Local Man Turns Parkinson's Diagnosis into Mission to Find a Cure
Northwestern Memorial Hospital December 14, 2011
CHICAGO, IL – Nearly 1.5 million Americans are living with Parkinson’s disease, a slowly progressing neurodegenerative brain disorder. The disease, which has been linked to a lack of dopamine in the brain, causes symptoms including tremor, slowness of movement, muscle stiffness and balance problems. Since there is currently no cure for Parkinson’s disease, most patients focus on working with their physician to find a treatment plan that preserves their quality of life while minimizing the symptoms of the disease. For Paul Ruby, this was not enough.
Ruby set out on a personal journey to help find a cure after being diagnosed with young-onset Parkinson’s in 2006. He founded the Paul Ruby Foundation for Parkinson’s Research which raises funds to support Northwestern Medicine researchers who are working to find better treatments, and ultimately a cure at the Northwestern Medicine Parkinson’s Disease and Movement Disorders Center. The center is the only National Parkinson’s Foundation (NPF) Center of Excellence in Illinois and provides innovative, multidisciplinary care, while also conducting research studies to expand knowledge and treatment of movement disorders.
“Being diagnosed with Parkinson’s was scary and shocking; it still is to some extent,” said Ruby, who lives in Geneva, Ill. “With this foundation, I’m trying to make a positive out of it. It’s been very therapeutic for me to be involved with the process of helping to fund research and spreading awareness.”
To date, the Paul Ruby Foundation has contributed more than $325,000 to Parkinson’s research at Northwestern Memorial Hospital and Northwestern University Feinberg School of Medicine, including a recent gift of $100,000 to fund two research projects in 2012.
“The value of the Paul Ruby Foundation’s support is immeasurable,” said Tanya Simuni, MD, director of the Parkinson’s Disease and Movement Disorders Center, neurologist at Northwestern Memorial Hospital and associate professor of neurology at the Feinberg School. “Beyond just the monetary contributions, their work brings a great deal of awareness to Parkinson’s. Paul sets a wonderful example of how a person can have this disease, but still thrive and live a very full life.”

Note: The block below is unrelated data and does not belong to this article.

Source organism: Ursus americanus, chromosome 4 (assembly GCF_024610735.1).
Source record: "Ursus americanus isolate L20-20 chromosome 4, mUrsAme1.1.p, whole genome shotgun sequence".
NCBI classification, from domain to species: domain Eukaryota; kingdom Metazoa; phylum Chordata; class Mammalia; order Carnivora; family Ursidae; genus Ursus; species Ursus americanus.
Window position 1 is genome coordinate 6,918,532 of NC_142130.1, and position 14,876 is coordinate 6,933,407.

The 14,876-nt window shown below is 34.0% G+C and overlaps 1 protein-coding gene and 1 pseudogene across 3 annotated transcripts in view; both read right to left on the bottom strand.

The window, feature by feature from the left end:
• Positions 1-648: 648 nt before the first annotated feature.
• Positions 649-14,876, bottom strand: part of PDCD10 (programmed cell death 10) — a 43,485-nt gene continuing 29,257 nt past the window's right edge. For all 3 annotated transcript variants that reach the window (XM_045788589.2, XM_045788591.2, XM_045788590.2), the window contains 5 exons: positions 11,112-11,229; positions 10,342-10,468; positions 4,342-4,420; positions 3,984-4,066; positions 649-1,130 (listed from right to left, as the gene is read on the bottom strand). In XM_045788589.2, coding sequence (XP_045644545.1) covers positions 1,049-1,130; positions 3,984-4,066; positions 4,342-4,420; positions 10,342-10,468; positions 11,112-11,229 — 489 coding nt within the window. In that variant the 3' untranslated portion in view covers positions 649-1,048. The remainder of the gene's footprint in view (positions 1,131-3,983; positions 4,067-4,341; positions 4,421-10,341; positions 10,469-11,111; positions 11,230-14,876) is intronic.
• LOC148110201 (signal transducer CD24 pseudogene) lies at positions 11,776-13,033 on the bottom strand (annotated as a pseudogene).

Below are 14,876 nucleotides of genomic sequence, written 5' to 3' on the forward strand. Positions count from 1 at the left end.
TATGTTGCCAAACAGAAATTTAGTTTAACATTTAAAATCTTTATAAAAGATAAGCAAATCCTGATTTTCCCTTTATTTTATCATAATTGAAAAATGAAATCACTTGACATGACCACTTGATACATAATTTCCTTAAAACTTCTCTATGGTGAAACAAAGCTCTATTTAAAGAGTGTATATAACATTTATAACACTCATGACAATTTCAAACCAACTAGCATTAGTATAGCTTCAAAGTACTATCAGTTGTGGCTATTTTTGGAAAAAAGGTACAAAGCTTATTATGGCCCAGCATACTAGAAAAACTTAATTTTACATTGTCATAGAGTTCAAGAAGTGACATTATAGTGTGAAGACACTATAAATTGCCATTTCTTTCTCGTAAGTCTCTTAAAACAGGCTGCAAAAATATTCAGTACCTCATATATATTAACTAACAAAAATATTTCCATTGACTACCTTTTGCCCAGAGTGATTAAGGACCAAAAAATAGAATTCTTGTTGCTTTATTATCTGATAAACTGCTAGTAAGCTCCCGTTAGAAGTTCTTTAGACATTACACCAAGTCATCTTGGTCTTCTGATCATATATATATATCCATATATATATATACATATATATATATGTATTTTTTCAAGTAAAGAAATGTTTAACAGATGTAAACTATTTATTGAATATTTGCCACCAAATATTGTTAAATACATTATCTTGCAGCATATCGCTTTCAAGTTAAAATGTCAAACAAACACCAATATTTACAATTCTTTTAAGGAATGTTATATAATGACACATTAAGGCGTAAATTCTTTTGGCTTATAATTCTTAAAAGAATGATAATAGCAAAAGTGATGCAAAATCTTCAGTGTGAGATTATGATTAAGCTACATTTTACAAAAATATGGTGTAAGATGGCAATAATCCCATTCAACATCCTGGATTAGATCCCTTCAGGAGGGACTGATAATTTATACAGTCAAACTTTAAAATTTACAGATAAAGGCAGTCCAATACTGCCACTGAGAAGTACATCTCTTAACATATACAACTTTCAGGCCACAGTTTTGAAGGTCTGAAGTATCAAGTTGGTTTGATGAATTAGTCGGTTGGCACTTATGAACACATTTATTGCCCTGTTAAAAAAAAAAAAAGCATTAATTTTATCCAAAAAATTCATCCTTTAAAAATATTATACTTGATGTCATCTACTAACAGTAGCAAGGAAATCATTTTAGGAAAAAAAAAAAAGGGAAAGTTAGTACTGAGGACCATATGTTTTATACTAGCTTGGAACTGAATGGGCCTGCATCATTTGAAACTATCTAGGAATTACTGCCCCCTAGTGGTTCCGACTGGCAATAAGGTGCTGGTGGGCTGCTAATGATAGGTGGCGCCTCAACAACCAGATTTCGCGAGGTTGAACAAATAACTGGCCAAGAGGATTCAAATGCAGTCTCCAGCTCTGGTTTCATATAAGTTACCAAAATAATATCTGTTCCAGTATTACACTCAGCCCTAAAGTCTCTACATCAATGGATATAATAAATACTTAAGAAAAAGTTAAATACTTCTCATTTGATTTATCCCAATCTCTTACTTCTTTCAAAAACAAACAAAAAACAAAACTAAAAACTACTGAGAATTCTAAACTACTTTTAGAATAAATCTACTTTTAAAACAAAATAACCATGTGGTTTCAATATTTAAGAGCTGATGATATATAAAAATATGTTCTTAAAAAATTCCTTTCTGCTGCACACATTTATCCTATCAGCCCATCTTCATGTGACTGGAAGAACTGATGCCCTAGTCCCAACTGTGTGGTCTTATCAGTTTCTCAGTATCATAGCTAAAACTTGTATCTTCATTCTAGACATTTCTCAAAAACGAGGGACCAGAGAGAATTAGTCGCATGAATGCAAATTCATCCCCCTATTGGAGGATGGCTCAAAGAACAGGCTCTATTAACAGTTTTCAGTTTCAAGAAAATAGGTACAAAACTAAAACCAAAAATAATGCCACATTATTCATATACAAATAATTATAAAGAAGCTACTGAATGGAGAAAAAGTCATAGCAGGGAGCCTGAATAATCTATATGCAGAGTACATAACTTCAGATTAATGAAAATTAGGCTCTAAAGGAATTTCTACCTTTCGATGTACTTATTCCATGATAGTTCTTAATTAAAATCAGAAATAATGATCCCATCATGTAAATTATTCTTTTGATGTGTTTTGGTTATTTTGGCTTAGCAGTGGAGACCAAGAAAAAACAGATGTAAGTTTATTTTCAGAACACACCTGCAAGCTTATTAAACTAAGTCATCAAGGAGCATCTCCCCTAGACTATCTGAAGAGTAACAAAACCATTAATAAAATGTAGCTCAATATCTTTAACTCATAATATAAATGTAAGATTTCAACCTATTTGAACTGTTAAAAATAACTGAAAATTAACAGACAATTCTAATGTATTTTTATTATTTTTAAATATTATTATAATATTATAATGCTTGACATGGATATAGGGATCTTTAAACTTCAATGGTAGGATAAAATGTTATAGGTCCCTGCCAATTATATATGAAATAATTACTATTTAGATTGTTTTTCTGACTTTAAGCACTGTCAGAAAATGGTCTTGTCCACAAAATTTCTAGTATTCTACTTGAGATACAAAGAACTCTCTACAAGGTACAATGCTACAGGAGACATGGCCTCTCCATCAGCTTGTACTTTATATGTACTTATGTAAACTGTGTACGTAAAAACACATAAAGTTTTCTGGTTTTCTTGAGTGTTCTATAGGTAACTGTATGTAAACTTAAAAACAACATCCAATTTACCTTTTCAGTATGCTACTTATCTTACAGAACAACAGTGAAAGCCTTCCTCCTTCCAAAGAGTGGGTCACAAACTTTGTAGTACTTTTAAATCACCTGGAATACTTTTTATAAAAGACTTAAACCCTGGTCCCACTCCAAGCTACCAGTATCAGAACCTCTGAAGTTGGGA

The Paul Ruby Foundation is an entirely grassroots organization with volunteers serving as staff and on its board. Funds are raised through a variety of events and campaigns, culminating with the annual Concert for a Cure, a large festival in Geneva with live music and family fun. Each year, the foundation’s board comes together to listen to research proposals from Parkinson’s researchers at Northwestern and then votes on which projects to support.
“In recent years, research has lead to advancements in both diagnosis of Parkinson’s and management of its symptoms. However, there’s still much to be learned about the disease,” said Simuni. “Support from organizations like the Paul Ruby Foundation is important for furthering this research. Studies like those taking place here at Northwestern Medicine have the potential to help us better understand Parkinson’s which can unlock developments in its treatment and may eventually help find its cure.”
It was the actions of Ruby’s son which inspired the start of the foundation. “My son, who was 10 at the time of my diagnosis, saw in the newspaper that President Bush had vetoed funding for stem cell research and took it upon himself to write the president a letter,” explained Ruby. “He finished the letter by saying ‘I just want to be able to play catch with my dad.’ I realized that if a 10 year old kid can try to make a difference, I better do the same. It started out as a onetime fundraiser that garnered a great deal of community support. Five years later, we’re stronger than ever.”
Ruby is optimistic that all his hard work will pay off in the future. “I look forward to the day when we disband this foundation because it’s no longer needed; I think finding a cure is definitely on the horizon,” said Ruby.
Learn more about the Northwestern Medicine Parkinson's and Movement Disorders Center.